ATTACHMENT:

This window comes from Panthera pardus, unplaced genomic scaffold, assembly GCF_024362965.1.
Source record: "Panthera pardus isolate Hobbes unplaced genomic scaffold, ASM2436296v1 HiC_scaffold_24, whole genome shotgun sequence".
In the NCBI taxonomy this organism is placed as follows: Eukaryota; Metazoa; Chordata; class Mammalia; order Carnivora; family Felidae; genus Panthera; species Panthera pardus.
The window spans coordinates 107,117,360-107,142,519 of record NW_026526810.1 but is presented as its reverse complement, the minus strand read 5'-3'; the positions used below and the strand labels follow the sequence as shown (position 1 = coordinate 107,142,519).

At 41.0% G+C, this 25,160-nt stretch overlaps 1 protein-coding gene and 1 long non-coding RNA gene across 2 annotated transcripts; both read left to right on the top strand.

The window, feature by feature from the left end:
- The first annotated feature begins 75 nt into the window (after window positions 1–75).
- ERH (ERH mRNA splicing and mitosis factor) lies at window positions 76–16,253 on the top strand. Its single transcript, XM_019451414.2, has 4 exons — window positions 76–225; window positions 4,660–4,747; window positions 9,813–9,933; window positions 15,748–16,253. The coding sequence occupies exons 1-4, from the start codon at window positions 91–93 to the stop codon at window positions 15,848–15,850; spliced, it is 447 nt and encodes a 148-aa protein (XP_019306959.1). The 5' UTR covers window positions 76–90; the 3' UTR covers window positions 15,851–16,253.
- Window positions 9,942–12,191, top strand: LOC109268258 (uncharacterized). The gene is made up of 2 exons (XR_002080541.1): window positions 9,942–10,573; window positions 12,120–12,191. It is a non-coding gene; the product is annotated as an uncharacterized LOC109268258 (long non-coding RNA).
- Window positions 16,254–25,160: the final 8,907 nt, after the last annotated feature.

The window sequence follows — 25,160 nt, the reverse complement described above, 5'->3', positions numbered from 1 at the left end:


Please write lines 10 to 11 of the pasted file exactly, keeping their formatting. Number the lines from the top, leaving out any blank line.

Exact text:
- Window positions 16,254–25,160: the final 8,907 nt, after the last annotated feature.

The window sequence follows — 25,160 nt, the reverse complement described above, 5'->3', positions numbered from 1 at the left end: